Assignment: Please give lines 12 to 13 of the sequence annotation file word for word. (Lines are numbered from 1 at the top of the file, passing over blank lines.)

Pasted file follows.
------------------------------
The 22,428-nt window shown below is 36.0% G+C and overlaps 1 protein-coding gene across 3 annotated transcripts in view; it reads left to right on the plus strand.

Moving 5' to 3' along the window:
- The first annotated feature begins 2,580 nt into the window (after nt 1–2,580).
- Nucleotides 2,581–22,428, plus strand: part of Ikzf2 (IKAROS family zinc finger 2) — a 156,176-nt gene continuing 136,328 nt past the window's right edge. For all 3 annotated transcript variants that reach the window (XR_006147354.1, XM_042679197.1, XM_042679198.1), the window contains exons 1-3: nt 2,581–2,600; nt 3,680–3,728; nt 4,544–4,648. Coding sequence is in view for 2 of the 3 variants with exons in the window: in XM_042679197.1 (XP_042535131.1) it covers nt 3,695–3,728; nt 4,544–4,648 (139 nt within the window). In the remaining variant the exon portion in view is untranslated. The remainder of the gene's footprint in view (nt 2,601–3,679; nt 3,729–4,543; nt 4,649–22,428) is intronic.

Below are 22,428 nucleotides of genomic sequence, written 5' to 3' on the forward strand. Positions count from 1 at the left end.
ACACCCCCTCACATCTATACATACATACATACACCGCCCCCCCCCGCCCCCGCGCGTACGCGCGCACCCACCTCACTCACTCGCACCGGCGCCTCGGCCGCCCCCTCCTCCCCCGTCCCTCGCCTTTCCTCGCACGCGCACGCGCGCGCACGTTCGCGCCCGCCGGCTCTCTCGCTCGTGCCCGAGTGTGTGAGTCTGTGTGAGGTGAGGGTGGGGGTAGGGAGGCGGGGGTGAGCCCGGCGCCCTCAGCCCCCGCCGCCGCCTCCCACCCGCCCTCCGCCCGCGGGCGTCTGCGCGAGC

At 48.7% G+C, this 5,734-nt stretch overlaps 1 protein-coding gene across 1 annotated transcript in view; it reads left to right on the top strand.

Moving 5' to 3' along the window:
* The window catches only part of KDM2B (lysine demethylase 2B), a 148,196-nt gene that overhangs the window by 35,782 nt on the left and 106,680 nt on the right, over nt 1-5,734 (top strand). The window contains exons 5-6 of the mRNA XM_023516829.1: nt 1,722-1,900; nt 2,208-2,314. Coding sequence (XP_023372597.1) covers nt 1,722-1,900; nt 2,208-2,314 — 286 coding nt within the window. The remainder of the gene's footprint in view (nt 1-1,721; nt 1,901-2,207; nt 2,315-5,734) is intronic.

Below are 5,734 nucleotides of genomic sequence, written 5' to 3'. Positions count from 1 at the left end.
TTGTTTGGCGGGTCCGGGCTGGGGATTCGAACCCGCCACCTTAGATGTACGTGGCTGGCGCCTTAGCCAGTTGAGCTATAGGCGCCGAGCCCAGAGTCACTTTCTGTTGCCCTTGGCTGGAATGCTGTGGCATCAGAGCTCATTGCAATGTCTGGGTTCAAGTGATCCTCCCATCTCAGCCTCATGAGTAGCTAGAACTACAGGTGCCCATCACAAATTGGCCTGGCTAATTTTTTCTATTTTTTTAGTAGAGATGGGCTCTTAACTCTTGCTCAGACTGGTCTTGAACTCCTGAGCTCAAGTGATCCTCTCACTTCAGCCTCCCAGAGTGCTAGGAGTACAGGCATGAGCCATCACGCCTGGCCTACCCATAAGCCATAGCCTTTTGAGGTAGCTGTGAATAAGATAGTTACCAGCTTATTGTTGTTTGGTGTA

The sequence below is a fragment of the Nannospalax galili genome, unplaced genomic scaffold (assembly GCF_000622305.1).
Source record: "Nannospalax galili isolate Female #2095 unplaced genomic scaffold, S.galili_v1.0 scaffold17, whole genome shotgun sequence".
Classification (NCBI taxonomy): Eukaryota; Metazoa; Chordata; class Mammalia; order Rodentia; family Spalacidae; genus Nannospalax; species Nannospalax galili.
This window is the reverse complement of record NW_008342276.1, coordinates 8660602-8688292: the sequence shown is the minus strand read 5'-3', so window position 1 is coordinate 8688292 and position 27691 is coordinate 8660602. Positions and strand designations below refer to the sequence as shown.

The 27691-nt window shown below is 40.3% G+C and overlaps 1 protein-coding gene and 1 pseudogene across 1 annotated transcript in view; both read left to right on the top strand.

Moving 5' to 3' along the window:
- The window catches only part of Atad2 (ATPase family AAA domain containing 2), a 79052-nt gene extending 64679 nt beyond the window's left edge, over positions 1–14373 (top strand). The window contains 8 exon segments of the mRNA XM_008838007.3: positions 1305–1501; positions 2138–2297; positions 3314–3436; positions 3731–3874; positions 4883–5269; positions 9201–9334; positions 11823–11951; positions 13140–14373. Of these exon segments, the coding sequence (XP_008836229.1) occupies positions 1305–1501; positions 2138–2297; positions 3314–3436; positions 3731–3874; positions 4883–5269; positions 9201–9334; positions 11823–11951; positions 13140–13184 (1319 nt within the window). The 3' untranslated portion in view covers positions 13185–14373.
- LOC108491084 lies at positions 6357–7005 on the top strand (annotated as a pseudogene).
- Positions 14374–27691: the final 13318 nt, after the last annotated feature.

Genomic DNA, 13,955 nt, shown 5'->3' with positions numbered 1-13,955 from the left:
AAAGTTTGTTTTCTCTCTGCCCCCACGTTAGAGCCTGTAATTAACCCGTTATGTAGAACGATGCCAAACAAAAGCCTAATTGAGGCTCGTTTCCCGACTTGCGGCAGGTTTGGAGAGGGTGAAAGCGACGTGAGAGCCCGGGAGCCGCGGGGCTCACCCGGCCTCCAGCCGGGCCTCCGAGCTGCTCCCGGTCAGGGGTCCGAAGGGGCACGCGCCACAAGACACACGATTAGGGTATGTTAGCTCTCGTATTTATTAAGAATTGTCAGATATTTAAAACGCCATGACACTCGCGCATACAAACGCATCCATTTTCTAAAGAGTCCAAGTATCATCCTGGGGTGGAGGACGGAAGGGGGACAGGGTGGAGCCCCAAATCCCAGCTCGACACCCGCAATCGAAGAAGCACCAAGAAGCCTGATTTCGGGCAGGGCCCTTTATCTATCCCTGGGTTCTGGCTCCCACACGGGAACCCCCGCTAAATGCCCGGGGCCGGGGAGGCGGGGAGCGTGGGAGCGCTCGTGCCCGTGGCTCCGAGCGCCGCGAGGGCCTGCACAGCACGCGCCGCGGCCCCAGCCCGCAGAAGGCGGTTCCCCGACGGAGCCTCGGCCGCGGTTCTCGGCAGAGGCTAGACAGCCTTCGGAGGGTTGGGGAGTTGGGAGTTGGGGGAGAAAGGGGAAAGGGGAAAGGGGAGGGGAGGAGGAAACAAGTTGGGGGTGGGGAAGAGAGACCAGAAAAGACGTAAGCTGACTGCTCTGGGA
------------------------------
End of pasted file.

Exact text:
The sequence below is a fragment of the Nannospalax galili genome, unplaced genomic scaffold (assembly GCF_000622305.1).
Source record: "Nannospalax galili isolate Female #2095 unplaced genomic scaffold, S.galili_v1.0 scaffold17, whole genome shotgun sequence".